Like many other kinds of extrinsic motivation, achievement motivation depends on you feeling as though your work is garnering results. If you instead feel like you’re putting in a lot of work and not getting any closer to your goal, your level of motivation will likely decrease.
Creating smaller goals leading to your main goal can help you keep your achievement motivation high. Ticking off a smaller goal, like completing a project for example, will help you see ways in which your work is getting you closer to a specific goal.
4. Reward Yourself for Completing Small Goals
Reward- and incentive-based motivation are what we use to train animals such as dogs. When the dog does a trick, it gets a treat. As much as we might like to think we’re above such things as an advanced species, we’re actually susceptible to the same sort of bribery.
For example, think of something you really love. Whatever you decide to reward yourself with should be personalized to you and carry enough weight to make you want to achieve your goals. Tell yourself that if you complete all the work you scheduled for the day, you can go see a movie or take yourself out to dinner.
If you want to simplify it even more, keep a bag of your favorite snack nearby and reward yourself with a small helping for finishing each task on your to do list. If you want to avoid food-based rewards, try using ten-minute work breaks as an incentive. However, do make sure breaks are a scheduled part of your work day, regardless of whether you meet your goals.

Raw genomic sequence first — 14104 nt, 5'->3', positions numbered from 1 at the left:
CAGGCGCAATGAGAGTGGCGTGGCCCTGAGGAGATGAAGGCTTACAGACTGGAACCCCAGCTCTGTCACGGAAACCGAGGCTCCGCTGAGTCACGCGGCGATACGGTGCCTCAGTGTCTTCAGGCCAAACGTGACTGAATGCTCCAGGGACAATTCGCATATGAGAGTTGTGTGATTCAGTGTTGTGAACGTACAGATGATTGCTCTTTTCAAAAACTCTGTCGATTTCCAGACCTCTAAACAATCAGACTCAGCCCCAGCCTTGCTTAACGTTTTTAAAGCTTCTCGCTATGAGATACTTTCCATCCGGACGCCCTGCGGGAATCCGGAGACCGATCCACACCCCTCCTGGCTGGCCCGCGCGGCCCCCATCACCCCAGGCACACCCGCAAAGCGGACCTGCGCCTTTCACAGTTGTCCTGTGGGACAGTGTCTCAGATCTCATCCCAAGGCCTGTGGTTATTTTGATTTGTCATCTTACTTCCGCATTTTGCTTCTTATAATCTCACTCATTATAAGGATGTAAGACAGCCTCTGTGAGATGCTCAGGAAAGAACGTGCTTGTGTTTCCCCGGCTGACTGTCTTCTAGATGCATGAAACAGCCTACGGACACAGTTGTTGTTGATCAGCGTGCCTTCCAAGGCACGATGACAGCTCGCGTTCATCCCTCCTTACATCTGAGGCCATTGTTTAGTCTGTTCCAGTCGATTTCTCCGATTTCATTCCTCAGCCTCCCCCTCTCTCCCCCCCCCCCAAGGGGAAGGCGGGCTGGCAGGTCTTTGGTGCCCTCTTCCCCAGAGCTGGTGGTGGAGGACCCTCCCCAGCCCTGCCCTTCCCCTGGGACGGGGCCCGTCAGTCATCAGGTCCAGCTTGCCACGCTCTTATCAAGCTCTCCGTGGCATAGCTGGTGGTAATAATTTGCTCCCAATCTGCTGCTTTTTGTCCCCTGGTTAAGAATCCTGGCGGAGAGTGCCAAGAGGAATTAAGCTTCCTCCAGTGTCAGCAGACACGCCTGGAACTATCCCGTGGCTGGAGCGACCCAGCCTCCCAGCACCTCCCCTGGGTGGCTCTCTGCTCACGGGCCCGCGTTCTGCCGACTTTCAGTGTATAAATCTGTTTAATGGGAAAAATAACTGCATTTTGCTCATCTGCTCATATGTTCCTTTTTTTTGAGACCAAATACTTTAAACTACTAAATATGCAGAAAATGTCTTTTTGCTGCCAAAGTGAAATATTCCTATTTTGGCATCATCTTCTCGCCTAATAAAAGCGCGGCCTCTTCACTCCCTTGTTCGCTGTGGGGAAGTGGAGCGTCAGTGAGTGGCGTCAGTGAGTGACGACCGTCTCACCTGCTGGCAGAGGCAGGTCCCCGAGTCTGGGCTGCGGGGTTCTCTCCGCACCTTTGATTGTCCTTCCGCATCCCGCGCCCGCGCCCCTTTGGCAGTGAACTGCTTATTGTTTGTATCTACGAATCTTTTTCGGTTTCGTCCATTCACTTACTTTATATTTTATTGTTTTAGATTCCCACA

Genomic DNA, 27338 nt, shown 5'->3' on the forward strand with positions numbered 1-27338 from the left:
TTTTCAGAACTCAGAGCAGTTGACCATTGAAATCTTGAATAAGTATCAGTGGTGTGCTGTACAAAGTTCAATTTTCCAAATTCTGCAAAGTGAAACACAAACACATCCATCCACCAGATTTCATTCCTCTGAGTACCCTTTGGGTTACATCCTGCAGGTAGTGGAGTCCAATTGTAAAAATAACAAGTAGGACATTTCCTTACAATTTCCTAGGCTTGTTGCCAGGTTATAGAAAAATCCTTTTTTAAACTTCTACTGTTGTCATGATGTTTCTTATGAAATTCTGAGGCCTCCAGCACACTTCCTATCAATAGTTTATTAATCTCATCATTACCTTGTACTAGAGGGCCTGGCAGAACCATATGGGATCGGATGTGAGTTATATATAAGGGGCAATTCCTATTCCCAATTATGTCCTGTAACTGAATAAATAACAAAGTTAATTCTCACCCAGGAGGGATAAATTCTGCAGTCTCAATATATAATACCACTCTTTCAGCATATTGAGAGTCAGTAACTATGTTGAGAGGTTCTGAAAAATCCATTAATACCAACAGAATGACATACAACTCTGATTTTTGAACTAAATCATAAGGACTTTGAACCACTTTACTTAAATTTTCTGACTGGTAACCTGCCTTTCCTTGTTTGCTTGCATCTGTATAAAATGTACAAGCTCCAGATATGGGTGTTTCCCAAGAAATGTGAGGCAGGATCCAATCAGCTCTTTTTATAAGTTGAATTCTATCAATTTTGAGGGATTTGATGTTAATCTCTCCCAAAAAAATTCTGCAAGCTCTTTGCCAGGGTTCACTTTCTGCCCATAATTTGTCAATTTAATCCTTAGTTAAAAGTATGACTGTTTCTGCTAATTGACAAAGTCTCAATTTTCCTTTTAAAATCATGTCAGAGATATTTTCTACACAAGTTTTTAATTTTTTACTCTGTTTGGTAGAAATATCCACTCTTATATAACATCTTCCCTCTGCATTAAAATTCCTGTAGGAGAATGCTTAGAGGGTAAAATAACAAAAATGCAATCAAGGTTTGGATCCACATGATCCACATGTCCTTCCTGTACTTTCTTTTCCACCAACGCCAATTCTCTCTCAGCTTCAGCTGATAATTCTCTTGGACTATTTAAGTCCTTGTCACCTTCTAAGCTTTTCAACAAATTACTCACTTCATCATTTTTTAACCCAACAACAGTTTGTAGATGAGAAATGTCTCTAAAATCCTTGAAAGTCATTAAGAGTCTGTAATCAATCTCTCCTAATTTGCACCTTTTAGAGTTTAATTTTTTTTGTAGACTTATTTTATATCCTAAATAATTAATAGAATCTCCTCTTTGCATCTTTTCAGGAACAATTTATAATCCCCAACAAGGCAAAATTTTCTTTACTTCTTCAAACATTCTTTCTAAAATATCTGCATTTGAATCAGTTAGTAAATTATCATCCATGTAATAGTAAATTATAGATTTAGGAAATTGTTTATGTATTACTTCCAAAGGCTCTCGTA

Many articles on motivation will tell you to shout your goals from the rooftops, because having others who know about your goals will hold you accountable to them. However, research has shown this isn’t necessarily true, and could have the opposite effect.
If you announce your intentions to achieve by posting your goals on social media or sharing them with friends, you start to see yourself as having already achieved them. In a nutshell, your motivation decreases because you already see yourself as having achieved what you want.
If you still want some level of accountability, try joining something like a writing or design group where you can meet with other people and work on projects together. Remember, the focus of these groups should be completing work or providing deadlines to motivate you, not talking about projects you’ll do someday.
There’s no need to feel afraid of being unmotivated. It happens to just about everyone, and the good news is it doesn’t last forever. When you find yourself stuck in a slump, there are plenty of actions you can take to get back on track and accomplish your goals.
This post has looked at a few tips to help give you some extra motivation. Let’s recap them:
- Put your goals in writing
- Develop a routine
- Break your goals down
- Reward yourself for completing small goals
- Don’t post your goals on social media
If you continue to struggle with a lack of motivation, you might be interested in reading our post about Maslow’s Hierarchy of Needs. Maslow’s Hierarchy of Needs is a motivational theory that focuses on addressing human needs with the goal of finding self-fulfillment.
Do you have questions about how to get motivated? Ask away in the comments section below!
Article thumbnail credit: Andrew Rybalko / shutterstock.